- Title: Back to the Future
- Director: Robert Zemeckis
- Date: 1985
- Studio: Universal
- Genre: SF, Comedy
- Cast: Michael J. Fox, Christopher Lloyd, Lea Thompson, Crispin Glover
- Format: Color, Widescreen
- DVD Format: NTSC, R1
“The appropriate question is – ‘When the hell are they?’ ” — Doc Brown
“Are you telling me, you built a time machine – out of a DeLorean?” – Marty McFly
One of my favorite films that I remember seeing in the 1980s. I even had a copy on VHS tape for awhile. When it came to getting the movies on DVD, though, I had the worst luck (and I’m still missing the third film).
Back to the Future combines good special effects (meaning competent), humor, and great characters in an excellent story. There are also threads of deeper meaning – such as the importance of self-confidence and the need to believe in one’s self and one’s own talents and dreams – and the importance of standing up for oneself against bullies. For example, Doc Brown believes so much in his time machine, he spends everything he has to realize his dream. Whereas – Marty and George McFly both have the same lack of self-confidence and fear of rejection that prevents them from following their dreams – George’s dream to be a writer and Marty’s to be a musician/rock star.
The odd thing about watching the film now is that the scenes in the “present” – 1985 – at times seem oddly anachronistic (Marty’s cassette-tape walkman for example; or the sheer size of his video camera); whereas the scenes in the 1950s don’t, because that feels more like a historical film. However, the film doesn’t feel dated because of the great characters. And, of course, the humor works extremely well to keep the film entertaining and fresh like it was when it came out.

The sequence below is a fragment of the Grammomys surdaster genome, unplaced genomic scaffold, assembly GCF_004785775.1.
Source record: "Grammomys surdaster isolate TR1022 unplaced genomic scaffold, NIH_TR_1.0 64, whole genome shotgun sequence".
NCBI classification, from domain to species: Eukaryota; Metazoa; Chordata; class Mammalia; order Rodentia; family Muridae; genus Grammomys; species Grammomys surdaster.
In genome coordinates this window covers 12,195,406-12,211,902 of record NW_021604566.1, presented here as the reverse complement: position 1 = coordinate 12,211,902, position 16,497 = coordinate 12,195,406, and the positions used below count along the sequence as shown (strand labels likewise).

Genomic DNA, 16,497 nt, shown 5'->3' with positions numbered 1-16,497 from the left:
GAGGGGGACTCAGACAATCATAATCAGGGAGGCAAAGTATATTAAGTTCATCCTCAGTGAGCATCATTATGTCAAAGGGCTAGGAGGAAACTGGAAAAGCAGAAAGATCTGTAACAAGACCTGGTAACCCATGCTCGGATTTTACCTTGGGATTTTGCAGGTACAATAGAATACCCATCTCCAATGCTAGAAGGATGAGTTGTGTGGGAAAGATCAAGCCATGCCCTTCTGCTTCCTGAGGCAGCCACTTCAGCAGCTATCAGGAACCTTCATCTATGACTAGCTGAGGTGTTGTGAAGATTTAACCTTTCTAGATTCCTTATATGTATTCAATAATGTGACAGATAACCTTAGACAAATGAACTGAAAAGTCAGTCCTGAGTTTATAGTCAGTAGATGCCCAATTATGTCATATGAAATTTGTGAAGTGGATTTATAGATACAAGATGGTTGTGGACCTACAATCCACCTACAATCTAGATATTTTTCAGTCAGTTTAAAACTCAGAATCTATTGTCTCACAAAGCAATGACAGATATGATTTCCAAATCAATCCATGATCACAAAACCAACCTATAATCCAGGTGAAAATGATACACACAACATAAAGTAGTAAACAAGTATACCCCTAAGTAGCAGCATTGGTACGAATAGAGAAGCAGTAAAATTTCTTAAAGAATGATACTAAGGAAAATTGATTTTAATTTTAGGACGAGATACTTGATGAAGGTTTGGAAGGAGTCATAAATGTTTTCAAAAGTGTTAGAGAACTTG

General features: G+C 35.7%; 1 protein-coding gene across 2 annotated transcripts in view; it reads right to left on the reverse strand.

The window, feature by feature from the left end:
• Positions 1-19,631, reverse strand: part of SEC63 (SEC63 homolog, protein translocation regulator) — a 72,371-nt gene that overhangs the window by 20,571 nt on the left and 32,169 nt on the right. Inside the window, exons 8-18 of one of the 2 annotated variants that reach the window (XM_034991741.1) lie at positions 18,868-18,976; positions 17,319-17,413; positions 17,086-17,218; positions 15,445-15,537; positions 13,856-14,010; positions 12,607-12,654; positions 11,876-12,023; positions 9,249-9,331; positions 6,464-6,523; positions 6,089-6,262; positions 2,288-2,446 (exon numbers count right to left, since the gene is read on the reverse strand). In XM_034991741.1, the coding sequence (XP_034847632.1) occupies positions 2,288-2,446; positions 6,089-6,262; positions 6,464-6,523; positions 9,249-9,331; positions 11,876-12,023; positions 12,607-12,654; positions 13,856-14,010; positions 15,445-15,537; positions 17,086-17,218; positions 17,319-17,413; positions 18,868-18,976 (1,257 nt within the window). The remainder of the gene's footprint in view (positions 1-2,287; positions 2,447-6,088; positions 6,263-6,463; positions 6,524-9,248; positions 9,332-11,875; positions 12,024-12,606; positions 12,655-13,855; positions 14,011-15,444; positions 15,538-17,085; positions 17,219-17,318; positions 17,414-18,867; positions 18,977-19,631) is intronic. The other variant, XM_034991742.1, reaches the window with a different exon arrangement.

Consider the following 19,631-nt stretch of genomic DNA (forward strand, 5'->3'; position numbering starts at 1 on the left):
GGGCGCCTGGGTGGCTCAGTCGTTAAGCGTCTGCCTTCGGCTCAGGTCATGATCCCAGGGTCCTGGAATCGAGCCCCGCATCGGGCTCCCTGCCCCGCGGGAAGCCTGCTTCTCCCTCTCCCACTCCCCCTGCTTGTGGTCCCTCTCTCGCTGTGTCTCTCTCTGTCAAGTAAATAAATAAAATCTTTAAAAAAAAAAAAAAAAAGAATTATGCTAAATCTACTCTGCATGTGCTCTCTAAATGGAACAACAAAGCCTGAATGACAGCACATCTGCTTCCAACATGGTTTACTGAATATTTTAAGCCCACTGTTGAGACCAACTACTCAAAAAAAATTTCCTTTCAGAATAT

The basic plot is as follows: Marty (Michael J. Fox) is a “typical” American teenager – he has a girlfriend, problems with his folks and family, and problems at school. His best friend is an eccentric inventor named Doc Brown (Christopher Lloyd). Marty meets up with Brown at a local shopping mall in the middle of the night, where Brown demos his newest invention – a working time machine. However, one of the components needed to kick-start the electrical generator in the time machine is plutonium – which Brown steals from some Libyan terrorists. During the experiments – they show up, Doc Brown is killed, and Marty jumps in the time machine to escape (it is, after all, a sports car). Marty arrives in 1955, where he accidentally prevents his parents from meeting. He must then get them back together, and help Doc Brown to find a way to return the time machine (and himself) to the future. Due to some changes in how George (Crispin Glover) and Lorraine (Lea Thompson) meet, get together, and fall in love, when Marty returns to the future – he finds his life slightly changed, for the better.
This film has a lot of detail and craft found in three different eras (1985 before Marty time travels, 1955, and 1985 after Marty time travels) – set dressing, costumes, and the locations of downtown Hill Valley, Marty’s home, and Twin Pines / Lone Pine Mall. It also, ironically, has a device relatively common in 1985 used for time travel (the DeLorean) that almost immediately thereafter disappeared (The car was a flop). This, by pure coincidence, is like the TARDIS in Doctor Who – based on the once common-place police box, now almost solely identified with time travel and an SF TV show.
The performances are also great. Michael J. Fox is wonderful as the breathless, panicky, lacking in self-confidence Marty McFly. Christopher Lloyd is great as the eccentric, slightly nuts, Doc Emmet Brown. And both Crispin Glover and Lea Thompson do a really good job playing three different versions of Marty’s parents.
Recommendation: See it!
Rating: 5 of 5 Stars
Next Film: Back to the Future Part II